Yes, a really nice new shiny feature where we have the ability to suspend and resume the encryption scan for TDE – Transparent Data Encryption which is available in SQL Server 2019. (Tested against the latest version CTP 2.4)
Another re-post of a video from last year, this time showing you an in-built protection of setting max server memory for your SQL Server. You can clearly see that if you enter a silly figure such as 50 MB, the minimum memory amount allowable for max server memory is 128 MB. You will see SSMS (SQL Server Management Studio) change it to 128MB.
A quick video clip showing how to create a deadlock in SQL Server and find information about it.
I seem to be writing solely about Azure so to shake things up a bit I am going back to my “roots”. In SQL Server your differential backup is cumulative and NOT incremental and a differential will contain the data that has changed since the last full backup.
Let’s dig in using DBCC PAGE.
You will very likely know that SQL Server 2008 / R2 end of support is on July 9th 2019. Not that long to start thinking about and assessing your options. For this post I just want to discuss couple of things that you can do and I specifically mention Azure technologies, think of this as a high level starter guide.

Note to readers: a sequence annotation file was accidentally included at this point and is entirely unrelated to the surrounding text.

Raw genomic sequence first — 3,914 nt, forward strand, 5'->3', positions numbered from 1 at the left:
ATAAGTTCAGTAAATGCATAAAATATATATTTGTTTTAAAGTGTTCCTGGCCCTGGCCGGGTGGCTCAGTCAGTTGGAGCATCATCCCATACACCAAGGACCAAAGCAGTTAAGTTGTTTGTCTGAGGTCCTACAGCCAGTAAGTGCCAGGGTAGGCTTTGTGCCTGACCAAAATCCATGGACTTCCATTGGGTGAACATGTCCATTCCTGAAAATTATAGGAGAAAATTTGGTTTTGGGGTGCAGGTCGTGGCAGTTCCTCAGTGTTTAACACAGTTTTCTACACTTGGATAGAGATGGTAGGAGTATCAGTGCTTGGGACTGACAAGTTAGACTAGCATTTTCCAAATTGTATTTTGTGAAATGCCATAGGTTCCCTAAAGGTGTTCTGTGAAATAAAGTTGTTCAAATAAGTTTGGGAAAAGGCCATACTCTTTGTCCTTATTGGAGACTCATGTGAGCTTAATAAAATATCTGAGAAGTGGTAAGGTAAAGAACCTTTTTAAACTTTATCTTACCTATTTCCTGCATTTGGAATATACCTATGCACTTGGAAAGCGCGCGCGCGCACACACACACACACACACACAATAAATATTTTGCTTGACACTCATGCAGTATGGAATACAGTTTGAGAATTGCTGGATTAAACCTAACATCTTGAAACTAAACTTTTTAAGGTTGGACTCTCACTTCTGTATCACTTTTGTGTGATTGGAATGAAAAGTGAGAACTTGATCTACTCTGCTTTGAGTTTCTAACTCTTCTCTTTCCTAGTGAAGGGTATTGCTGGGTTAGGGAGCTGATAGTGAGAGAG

Being the start of the new year and with new projects most likely starting again I would like to share with you an article I wrote a while back, but still quite relevant.
Hopefully you find it useful for those wanting to know key differences between Azure SQL Database and a locally installed SQL Server from a DBA perspective and whether or not these key differences can be seen as advantages or disadvantages.
Once again I would like to share with you an article I wrote about backing up (and restoring) a SQL Server database to Azure Blob Storage. In this article I write about some important concepts and show you the code needed to do this. This includes all the lovely components such as SQL Server credentials, secrets and SAS etc.
Sometimes I like to see and know what SQL server is doing under certain operations and recently I wrote an extended events script to see what sort of I/O patterns my query was doing (This is a fun post). The important event here is sqlserver.file_read_completed.
I clear cache and let the fun begin.
If you have been reading my blog for a while now you would know that a common technique to move to Azure SQL DB is to use BACPAC files. Just a reminder, see the below image.
The truncate option is fast and efficient but did you know that it takes a certain lock where you could actually be blocked?